Professional Development

During February 2009...

code4lib – standards rule

Wednesday, February 25, 2009 10:47 am

Sebastian Hammer started out the second full day of Code4Lib with a discussion f the origin of open source software. After talking for a few minutes about the growing challenge for libraries to remain relevant in a changing informaiton economy, he bridged to the concept of builidng things not through api use but rather by standards based data and development approaches.

This keyed in to the ongoing discussion of linked data at this conference and what happens when the information is encoded using open standards rather than being made available through regulated APIs. The demos in freebase yesterday began to hint at this capability and it will be intersting to see how this theme develops during the rest of the conference.

Following the keynote, tim McGeary from the OLE project updated the room on the progress of OLE. In covering the timeline Tim talked a bit about the OLE reference model and took the time to pitch the development aspect to the room. In the last pre-break session of the morning, the folks from Blacklight discussed the development of their discovery platform. During their presentation they mentioned a service that they use to retrieve data on music for incorporation into their catalog.

code4lib – day 2

Tuesday, February 24, 2009 4:58 pm

The first full day at code4lib included a slew of 20 minute talks on various library and coding topics today. The opening speaker stefano mazzocchi pushed on the idea about how the change to digital will impact how we encode and transport information. The interesting angle on this discussion was the representation of the reduction in marginal costs o/f additional works and copies. His demo section included several examples from an open database paltform called freebase in which he showed some on the fly data mapping and re-use applications.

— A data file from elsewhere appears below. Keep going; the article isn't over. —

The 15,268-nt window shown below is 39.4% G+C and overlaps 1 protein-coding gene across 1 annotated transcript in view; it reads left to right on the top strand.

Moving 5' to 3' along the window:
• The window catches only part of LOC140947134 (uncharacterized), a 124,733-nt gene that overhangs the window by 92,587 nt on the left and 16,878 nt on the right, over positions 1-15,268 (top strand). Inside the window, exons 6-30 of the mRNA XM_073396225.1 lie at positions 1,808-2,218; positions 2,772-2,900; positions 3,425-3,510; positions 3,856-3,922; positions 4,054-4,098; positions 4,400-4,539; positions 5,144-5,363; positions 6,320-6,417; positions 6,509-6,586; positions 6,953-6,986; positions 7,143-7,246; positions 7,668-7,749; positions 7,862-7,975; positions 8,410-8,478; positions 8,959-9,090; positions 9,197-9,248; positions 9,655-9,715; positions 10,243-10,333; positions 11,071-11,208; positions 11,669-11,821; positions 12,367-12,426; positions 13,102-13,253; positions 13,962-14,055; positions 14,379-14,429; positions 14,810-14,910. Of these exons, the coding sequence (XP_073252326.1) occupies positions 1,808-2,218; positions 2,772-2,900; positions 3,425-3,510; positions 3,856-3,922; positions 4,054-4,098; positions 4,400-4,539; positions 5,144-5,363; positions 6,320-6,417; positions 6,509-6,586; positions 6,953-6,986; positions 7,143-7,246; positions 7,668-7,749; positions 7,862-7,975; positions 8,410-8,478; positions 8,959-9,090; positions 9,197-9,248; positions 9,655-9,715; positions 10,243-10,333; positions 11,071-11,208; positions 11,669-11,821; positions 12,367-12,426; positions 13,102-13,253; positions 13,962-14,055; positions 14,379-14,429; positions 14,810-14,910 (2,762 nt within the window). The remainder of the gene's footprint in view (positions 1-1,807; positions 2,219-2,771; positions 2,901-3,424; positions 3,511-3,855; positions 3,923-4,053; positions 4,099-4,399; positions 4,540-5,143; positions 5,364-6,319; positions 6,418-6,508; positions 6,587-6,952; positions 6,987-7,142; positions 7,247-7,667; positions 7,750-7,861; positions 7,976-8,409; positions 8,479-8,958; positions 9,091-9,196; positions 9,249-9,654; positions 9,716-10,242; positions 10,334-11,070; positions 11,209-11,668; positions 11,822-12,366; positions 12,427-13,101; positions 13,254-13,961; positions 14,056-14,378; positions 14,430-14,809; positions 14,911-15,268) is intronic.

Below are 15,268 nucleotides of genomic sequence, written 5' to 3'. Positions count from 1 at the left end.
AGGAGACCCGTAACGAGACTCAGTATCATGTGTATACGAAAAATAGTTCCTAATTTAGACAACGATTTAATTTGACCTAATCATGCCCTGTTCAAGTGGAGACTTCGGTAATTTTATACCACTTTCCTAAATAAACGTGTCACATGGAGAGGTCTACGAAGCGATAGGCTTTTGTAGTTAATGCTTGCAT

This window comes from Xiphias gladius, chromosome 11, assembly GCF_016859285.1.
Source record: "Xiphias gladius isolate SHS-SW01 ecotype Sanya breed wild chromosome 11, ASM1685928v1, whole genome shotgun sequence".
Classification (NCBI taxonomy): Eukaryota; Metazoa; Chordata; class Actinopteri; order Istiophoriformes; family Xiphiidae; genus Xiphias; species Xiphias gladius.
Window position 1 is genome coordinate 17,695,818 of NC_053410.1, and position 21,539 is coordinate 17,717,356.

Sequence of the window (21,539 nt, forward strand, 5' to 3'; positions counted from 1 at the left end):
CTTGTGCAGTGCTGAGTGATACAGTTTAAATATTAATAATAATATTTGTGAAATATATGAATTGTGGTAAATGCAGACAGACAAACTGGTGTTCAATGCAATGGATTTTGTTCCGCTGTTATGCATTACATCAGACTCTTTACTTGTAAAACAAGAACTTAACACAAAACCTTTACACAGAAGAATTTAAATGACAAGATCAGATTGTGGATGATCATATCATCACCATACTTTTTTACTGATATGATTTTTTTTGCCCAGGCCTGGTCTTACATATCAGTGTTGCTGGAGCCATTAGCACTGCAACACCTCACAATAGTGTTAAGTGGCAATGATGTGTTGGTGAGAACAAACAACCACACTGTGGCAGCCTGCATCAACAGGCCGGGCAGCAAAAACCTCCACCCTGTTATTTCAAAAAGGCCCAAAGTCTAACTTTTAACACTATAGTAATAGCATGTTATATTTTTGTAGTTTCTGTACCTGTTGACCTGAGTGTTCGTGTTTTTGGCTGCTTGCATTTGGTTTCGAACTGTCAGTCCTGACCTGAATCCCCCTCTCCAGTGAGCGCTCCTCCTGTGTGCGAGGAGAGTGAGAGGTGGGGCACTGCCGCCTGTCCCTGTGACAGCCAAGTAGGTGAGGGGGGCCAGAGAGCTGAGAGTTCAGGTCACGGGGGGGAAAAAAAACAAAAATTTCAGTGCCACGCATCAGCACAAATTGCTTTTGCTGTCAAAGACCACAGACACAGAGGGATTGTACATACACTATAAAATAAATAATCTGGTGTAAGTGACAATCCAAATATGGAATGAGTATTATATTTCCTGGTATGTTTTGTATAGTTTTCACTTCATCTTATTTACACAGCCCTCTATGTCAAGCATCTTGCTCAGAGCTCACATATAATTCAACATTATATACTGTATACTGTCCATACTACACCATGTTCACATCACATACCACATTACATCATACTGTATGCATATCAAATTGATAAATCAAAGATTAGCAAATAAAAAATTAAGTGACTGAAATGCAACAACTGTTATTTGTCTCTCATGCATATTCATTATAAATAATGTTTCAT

The day included lots of presentation on interesting ideas including

and a host of other neat topics.

The themes of linked data, rdf formatted data, and automated processing of information continue to be popular discussion topics. “Unified discovery” and “local indexing” were very popular products.

Information Commons 2.0 Webcast

Tuesday, February 24, 2009 3:18 pm

This afternoon 18+ folks gathered in LIB204 for a webcast from ACRL on Information Commons. The sections was led by Joan Lippencott. Here are the notes from the session – it will be available online from ACRL and I will post the link here when available.

She began by discussing the concepts of Information Commons and Learning Common.

  • Not just computer labs – need to incorporate the role of content and levels of service that computer labs don’t.
  • Many also make room for other campus services (writing center and Teaching and Learning Center)
  • Info Commons emphasize areas for groups, collaborations, food, art, etc. as opposed to quiet individual study
  • Need to provide an environment that engage learners
  • Most are in libraries, but some are in academic buildings or student centers

Vision and Goals

  • Who will conceptualize the vision and goals for your commons? Who other than library staff need to be involved? Encourages direct representation on committees by students.
  • How does your library serve the community?
  • Link your goals to the goals of the University as a whole.

For What Purpose

  • Convenience
  • Increase ability of students to work in groups
  • Make more technology available
  • Provide services efficiently and effectively
  • Provide new services
  • Promote a sense of community
  • Enhance learning — should be your primary focus

Linking the Info Commons to Learning

  • Deeper Learning
    • Social
    • Active
    • Contextual
    • Engaging
    • Student-Owned

Physical Space Slides showing examples of spaces from Info Commons